The Safer Cyclist: 5 Tips to Keep You Right-Side-Up


Editor’s Note

By Diane Rudholm

Photo at right: In true Northwest style, Diane Rudholm thinks about her bicycle while drinking coffee. Photo by Leyland Rudholm

Washington State is fantastically bike-friendly. We have well-maintained bike trails, protected bike lanes sprouting up hither and yon, and a brand-spanking-new bike share. Even so, I wonder why we aren’t biking more.

A report by Seattle Department of Transportation (SDOT) from last autumn suggests that more than half of people who have access to bikes in the Seattle area would cycle more often if they felt safer. What’s a cyclist to do?

Tune up and tune often

You don’t have to have the newest and trendiest bicycle to ride safely. But, your bike should be in good working order. Either learn how to tune up your bike yourself or take it to a local pro—the latter isn’t as expensive as you might think.

Bring what you need

Invest in a small tool kit and in the gear you like best (helmets, reflectors and lights are important). Make sure your presence is obvious to cars, pedestrians and other cyclists. Make yourself doubly visible by biking with a friend.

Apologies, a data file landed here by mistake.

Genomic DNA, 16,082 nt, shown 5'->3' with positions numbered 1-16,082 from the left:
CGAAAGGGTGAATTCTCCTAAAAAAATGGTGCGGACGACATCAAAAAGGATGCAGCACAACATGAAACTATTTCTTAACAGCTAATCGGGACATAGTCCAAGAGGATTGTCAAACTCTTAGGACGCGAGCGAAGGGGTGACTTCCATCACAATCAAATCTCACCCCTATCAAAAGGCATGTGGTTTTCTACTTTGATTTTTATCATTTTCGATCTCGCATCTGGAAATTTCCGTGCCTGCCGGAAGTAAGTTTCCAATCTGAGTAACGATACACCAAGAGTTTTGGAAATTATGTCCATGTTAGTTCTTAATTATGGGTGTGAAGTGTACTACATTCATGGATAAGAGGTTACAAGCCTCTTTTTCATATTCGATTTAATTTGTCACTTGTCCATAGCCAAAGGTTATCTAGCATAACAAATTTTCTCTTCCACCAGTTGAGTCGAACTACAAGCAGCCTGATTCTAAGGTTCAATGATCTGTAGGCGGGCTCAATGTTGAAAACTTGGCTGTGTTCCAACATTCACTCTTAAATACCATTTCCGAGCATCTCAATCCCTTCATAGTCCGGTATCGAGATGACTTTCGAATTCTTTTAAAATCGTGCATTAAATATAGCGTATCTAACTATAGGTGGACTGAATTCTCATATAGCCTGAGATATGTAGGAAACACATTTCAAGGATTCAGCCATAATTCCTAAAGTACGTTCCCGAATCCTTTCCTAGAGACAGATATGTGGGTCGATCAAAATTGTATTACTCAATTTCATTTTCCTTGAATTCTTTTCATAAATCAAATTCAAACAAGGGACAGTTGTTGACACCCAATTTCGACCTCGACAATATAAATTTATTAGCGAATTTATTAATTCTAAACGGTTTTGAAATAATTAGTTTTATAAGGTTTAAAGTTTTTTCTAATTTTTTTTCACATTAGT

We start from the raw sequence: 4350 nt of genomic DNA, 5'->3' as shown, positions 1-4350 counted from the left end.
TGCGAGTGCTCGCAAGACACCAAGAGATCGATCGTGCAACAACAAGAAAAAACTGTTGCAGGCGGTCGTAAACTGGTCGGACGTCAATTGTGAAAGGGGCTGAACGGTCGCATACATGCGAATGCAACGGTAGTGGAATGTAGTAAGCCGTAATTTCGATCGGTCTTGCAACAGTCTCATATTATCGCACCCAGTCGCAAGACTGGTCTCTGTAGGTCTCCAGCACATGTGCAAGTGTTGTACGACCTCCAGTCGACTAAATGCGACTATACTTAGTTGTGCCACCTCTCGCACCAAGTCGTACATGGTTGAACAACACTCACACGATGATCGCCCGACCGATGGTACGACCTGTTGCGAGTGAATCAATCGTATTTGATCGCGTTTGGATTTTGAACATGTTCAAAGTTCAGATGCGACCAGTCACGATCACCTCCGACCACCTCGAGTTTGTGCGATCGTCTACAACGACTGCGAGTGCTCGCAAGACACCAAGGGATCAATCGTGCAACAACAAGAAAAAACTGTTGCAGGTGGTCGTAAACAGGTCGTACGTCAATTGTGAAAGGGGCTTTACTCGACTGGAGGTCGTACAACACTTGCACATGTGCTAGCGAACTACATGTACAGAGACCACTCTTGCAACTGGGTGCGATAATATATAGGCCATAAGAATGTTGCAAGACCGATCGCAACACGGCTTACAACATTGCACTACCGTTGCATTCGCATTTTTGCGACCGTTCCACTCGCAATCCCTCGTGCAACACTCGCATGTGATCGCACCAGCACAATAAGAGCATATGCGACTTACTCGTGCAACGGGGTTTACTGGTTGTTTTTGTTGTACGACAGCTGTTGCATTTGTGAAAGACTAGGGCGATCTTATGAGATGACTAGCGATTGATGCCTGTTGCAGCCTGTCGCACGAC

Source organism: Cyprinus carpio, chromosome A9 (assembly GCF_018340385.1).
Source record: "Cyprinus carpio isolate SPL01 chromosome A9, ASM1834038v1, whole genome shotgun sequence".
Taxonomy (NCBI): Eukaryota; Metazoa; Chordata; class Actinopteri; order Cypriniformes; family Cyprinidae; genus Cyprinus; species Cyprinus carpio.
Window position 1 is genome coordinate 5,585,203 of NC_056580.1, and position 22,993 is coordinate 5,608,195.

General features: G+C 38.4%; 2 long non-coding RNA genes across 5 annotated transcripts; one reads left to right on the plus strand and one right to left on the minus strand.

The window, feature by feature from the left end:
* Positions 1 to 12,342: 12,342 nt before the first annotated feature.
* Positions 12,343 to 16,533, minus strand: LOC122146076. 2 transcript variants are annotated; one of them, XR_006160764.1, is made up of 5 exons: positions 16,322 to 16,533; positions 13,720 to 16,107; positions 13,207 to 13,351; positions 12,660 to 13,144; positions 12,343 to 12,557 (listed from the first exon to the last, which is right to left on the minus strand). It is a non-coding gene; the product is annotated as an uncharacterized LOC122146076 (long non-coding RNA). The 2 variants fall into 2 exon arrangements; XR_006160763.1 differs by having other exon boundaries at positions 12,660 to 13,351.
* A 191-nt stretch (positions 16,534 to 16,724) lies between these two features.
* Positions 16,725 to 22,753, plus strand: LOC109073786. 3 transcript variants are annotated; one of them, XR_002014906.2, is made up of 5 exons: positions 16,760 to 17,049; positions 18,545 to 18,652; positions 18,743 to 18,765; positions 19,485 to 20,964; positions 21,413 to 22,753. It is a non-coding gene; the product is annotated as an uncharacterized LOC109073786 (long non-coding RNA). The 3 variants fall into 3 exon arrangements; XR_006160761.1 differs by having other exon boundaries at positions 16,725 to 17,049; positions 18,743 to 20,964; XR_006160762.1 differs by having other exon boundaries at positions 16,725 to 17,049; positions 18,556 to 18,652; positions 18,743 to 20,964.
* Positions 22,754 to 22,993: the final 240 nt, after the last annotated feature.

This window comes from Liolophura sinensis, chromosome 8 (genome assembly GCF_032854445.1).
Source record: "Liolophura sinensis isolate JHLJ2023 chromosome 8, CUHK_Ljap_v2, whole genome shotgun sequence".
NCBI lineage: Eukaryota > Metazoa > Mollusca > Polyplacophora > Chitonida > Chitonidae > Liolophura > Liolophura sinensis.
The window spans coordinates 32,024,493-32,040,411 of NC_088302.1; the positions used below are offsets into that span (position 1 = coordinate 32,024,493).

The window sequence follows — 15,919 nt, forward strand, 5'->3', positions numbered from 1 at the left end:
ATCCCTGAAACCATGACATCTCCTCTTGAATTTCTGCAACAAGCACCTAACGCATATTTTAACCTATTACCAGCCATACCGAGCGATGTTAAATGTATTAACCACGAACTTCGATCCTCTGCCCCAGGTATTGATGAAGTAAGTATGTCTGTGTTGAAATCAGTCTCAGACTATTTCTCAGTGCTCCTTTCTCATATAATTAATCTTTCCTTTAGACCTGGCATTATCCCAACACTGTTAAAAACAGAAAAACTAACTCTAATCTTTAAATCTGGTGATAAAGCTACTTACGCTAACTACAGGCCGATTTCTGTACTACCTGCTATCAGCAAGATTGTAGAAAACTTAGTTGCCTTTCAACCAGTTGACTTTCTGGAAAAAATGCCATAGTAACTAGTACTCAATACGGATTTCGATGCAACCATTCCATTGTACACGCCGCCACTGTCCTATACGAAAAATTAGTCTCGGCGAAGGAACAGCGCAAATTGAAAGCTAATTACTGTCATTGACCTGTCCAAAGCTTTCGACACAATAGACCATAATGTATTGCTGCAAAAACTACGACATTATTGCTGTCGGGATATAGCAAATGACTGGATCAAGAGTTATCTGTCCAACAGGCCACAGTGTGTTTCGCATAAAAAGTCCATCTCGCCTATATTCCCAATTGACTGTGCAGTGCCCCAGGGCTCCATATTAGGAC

Know and follow the rules

Be aware of the traffic and bicycle laws in your area—know where you can ride, what gear is required and how to safely communicate with motorists. Predictability is key for helping drivers maintain a safe distance from your bike.

Find the best route

Plan your routes whenever you can using road and trail maps. Look up street closures before you head out. If you know there are a ton of bike accidents in certain places, take the five-minute detour. And, do your best to avoid bridges that don’t have a bike lane or shoulder.

Advocate for change

When you see road or trail conditions that are hazardous to cyclists, take the time to call or write to your city or county. Connect with other cyclists who care about bicycle safety, and advocate for change—because your safety matters.



Seattle Master Bicycle Plan:
Pronto! Bike Share:
Report a Pothole (Seattle):
(206) 684-ROAD
Report a Pothole (King County):
(206) 296-8100 or (800) KCROADS
Seattle Street Closures:
Washington Bikes:


Portland Bicycle Plan for 2030:
Portland Bike Share (Coming soon!):
Report a Pothole (Portland):
(503) 823-1700
Portland Street Closures:
Bicycle Transportation Alliance:

Diane Rudholm is the managing editor and social media manager of OutdoorsNW. She’s looking forward to seeing what new cycling programs do for Seattle’s cycling culture and safety. Send comments here or @OutdoorsNWmag

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1 Comment

  1. Tammy Strachan, 2 years ago

    I love the way you write your stories Diane. I always get a very big smile on my face. I really enjoy reading the info.


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